This past week, I went on vacation and stayed with friends of mine from my first parish who have a house in the mountains. We spent a lot of time hanging out together, talking, and simply sharing life. We had Mass together in the morning, prayed the Rosary, ate all of our meals together, went for walks, a long car ride, and a hike. We also went to a concert and saw a play at a local playhouse. Through all these things, but especially over the meals and after, we spent a lot of time talking about parish life and family life. I got to share my struggles and challenges as a parish priest. This couple shared their challenges regarding life in the Church and many practical matters regarding the lack of connection and sense of family in the life of the parish. They got to hear where I was coming from as a priest, and I got to better understand where they were coming from as parents and Christians striving to live out their baptismal calling. I found this time together very refreshing and life giving. We didn’t solve the problems of the Church or the world. That is not what gives life. Rather, this time was fulfilling because we got to know each other better – to know and to be known. In this time of conversation and listening, the personal relationship we have grows stronger and we feel accompanied on the journey – me in the priesthood and they in their vocation as parents and the call to holiness in the life of the Church.
My experience with this family this past week helped me to understand what Jesus meant when he tells the person who asks, “Lord, will only a few people be saved?” that they should “strive to enter through the narrow gate” because many will try to enter “but will not be strong enough.” When they come knocking at the time of judgment, the Lord will say, “I do not know where you are from.” What is lacking is that personal relationship with the Lord – knowing the Lord personally and allowing oneself to be known by the Lord. We can tell from the context of the conversation and the Lord’s response that “the few” mentioned in the question refers not to a number or a percentage but “the chosen few” – the faithful Jews who have studied the scriptures and followed the law. Jesus offers their protest at the closed door, “But we ate and drank in your company and you taught in our streets.” Yes, you can do all those things – know the teaching and follow the law, but if your study and moral achievements do not lead to a personal relationship with God, then it amounts to “evil doing”, that is, it completely misses the mark of what salvation is all about. The “narrow gate” is not following a strict set of rules but a personal relationship with Jesus in which he is known and we allow ourselves to be known.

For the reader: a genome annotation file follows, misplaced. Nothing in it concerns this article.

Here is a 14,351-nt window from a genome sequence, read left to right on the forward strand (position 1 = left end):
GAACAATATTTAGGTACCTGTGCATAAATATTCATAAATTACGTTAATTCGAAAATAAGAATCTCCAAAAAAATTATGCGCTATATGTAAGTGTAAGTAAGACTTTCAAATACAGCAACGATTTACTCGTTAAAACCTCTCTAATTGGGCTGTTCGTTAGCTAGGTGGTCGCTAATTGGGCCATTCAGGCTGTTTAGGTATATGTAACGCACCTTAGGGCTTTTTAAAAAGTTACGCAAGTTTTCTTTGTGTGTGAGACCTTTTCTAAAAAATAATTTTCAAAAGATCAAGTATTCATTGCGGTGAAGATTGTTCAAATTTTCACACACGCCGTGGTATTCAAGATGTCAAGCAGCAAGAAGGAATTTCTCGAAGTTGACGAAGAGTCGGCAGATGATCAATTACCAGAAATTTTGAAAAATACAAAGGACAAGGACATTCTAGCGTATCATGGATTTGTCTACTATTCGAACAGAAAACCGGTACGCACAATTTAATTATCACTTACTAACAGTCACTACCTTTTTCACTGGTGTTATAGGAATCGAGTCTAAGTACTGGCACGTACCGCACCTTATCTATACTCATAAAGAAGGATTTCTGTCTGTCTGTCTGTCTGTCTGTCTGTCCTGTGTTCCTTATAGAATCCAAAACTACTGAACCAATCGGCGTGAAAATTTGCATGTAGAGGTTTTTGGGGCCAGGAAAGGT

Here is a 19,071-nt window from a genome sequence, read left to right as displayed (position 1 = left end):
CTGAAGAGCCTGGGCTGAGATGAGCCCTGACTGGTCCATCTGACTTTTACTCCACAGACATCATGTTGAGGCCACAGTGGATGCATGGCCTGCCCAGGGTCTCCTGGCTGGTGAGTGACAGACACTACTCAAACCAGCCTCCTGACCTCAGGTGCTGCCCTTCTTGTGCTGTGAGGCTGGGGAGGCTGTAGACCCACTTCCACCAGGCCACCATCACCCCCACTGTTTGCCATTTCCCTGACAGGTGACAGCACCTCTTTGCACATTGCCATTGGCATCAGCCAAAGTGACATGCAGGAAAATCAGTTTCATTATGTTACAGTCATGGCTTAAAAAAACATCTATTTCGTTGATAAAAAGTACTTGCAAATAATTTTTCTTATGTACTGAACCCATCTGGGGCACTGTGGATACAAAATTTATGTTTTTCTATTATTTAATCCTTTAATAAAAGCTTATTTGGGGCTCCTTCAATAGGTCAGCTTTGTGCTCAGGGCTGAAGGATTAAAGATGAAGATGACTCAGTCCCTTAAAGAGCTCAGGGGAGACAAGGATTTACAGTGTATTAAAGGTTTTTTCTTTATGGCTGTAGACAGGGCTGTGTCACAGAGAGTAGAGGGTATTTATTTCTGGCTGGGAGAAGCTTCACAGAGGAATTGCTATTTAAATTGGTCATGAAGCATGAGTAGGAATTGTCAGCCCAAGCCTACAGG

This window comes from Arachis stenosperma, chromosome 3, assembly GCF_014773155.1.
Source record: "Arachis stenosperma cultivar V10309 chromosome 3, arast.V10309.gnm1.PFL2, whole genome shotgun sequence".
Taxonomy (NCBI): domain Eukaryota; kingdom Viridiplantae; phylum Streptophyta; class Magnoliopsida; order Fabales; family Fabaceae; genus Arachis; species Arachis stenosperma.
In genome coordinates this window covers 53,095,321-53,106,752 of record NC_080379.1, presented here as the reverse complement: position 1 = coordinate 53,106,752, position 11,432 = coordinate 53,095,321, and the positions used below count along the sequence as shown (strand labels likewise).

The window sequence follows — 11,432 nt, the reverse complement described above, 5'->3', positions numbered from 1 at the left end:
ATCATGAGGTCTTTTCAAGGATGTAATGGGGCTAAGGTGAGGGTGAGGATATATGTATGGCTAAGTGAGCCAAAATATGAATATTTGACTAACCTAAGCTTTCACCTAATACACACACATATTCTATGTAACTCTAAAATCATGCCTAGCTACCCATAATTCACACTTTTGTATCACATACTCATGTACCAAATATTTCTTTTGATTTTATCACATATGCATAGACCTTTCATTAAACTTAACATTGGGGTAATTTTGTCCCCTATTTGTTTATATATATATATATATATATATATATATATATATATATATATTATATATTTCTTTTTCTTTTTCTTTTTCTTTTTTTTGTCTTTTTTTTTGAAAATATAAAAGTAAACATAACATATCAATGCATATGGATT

The author of the Letter to the Hebrews has to remind the Christian community that their relationship with the Lord is personal – that of an intimate family relationship – Father and son. If God is just an abstract law giver and enforcer, then the person might learn not to get “in trouble” but will not grow in the life of discipleship, grow in the personal relationship with God. There is a relationship of love that underlies the trials of life and the trials are meant for me to know myself and to know the Lord more profoundly. Only in living these trials in the context of a relationship of love will one come to “the peaceful fruit of righteousness.”
The way we “grow stronger” in our relationship with God is through intimate conversation – sharing our struggles and challenges and listening to others on the journey in the context of prayer. I get together every Wednesday morning at 6:00 a.m. with a few men from the parish to reflect on the Scriptures for the coming Sunday. I invite any man in the parish to come and to share life together in this way. In the Fall, the parish will be offering several small-group faith sharing opportunities for men and for woman. Please stay tuned for these announcements coming soon and talk to me if you wish to be part of one of the first groups. My hope is that our parish becomes a place not where people merely fulfill their religious obligations and have opportunities to learn about the faith but where we all can encounter Christ, develop a personal relationship with him, and feel free to allow ourselves to be known within the family of the Church.